“This is the first time that I’ve called plays with him, so just getting used to the little things of how the play comes in, but we kept the whole playbook the same, open,” Nagy said. “There was a couple plays that might have been game-plan specific that he did not rep in practice that he didn’t get this week that were new that we didn’t maybe do in training camp, so you’ve got to be careful how many of those you do. But that’s, I think, the experience he has in this offense. And then for him to be able to add some things to a play here or there that he likes that are his strengths, we let him do that, too.”
The head coach-quarterback relationship dates back to Philadelphia when Nagy occupied a spot on Andy Reid’s staff. Foles and Nagy later worked together in Kansas City. There’s little question that Nagy was a driving force behind Chicago sending a fourth-round pick to acquire Foles from Jacksonville in March.
Foles has additional history with quarterbacks coach John DeFilippo (Philadelphia, Jacksonville), offensive coordinator Bill Lazor (Philadelphia) and offensive line coach Juan Castillo (Philadelphia).
“I’ve been fortunate to be around Nick for a while now,” DeFilippo said on Monday. “Nick has an innate ability. There’s a couple things Nick has a really good ability to do that separate him from a lot of other quarterbacks. No. 1 is to play the game one play at a time. He literally has a blank chalkboard in his mind when he goes to the line of scrimmage on every snap. That’s a quality to me that you need to have to play this position. He could easily have gone in there and been like, ‘Wow, I had no reps. I haven’t had reps for weeks, a month, whatever it’s been, and I went in there and I threw a go-ball and it didn’t work out for me.’ He just goes back out and plays. He just goes right back out and plays and has tremendous short-term memory.
“And No. 2 is the way Nick can see the field.”
Because of Foles’ field vision and experience within the system, Nagy is somewhat liberated. The handcuffs are off, so to speak. The entire playbook should be open for Foles, granted he’s now had enough time to familiarize himself with Nagy’s version of the Andy Reid scheme.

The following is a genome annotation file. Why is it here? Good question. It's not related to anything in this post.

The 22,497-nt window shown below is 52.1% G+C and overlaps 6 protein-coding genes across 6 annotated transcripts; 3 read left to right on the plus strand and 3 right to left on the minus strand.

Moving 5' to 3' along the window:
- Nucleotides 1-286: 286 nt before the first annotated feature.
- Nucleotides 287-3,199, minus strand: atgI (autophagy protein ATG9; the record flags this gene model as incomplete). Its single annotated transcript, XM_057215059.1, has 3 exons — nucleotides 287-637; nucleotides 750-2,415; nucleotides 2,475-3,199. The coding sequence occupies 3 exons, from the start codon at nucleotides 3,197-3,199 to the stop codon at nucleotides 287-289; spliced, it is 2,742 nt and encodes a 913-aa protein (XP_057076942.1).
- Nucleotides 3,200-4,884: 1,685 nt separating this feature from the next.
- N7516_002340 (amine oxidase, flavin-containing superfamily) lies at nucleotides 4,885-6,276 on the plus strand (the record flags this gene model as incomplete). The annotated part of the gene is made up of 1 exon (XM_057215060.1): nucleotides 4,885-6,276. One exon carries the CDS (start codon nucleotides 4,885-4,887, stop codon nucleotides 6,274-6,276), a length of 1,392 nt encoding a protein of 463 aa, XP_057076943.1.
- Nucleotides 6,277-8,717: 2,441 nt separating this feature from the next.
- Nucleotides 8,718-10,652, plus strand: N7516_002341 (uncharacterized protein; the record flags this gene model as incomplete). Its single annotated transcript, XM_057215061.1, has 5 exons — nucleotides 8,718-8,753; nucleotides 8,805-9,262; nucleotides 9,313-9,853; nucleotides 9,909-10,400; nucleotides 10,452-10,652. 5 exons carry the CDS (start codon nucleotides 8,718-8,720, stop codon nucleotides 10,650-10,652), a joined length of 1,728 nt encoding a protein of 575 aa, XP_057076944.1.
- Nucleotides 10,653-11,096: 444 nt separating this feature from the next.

It does not mean the Bears will finish 16-0. And it does not mean Chicago has necessarily seen the last of Trubisky.
Foles has suffered injuries in the past. The veteran quarterback has also bounced around five different teams (Eagles, Rams, Chiefs, Jaguars and Bears). Trubisky did not lose those jobs to Peyton Manning or Tom Brady. Foles is a former Super Bowl MVP, but his career trajectory has been all over the map. It’s entirely possible that Trubisky might be pressed into action later in the season. How will he handle life as an NFL backup?
The 26-year old sometimes struggles to process information when he receives every snap in practice throughout the week. How will he play – if forced into action -- with zero practice snaps? Trubisky was a reserve the majority of the time at North Carolina, but the NFL is much different.
The rest of the league will be watching. Trubisky’s career in Chicago beyond 2020 is effectively over. The Bears already declined Trubisky’s fifth-year option and – barring a miracle – it seems best for both sides to go their separate ways next offseason. Still, Trubisky will find work. He’s young, healthy (for now), experienced and a former No. 2 overall pick. Someone will sign him. For what role remains to be seen. Trubisky can help himself by staying as sharp as possible in the event he receives one more chance at redemption in Chicago.
“You just got to move forward, accept it, and continue to be a great teammate,” Trubisky said. “It's just a tough deal sometimes.”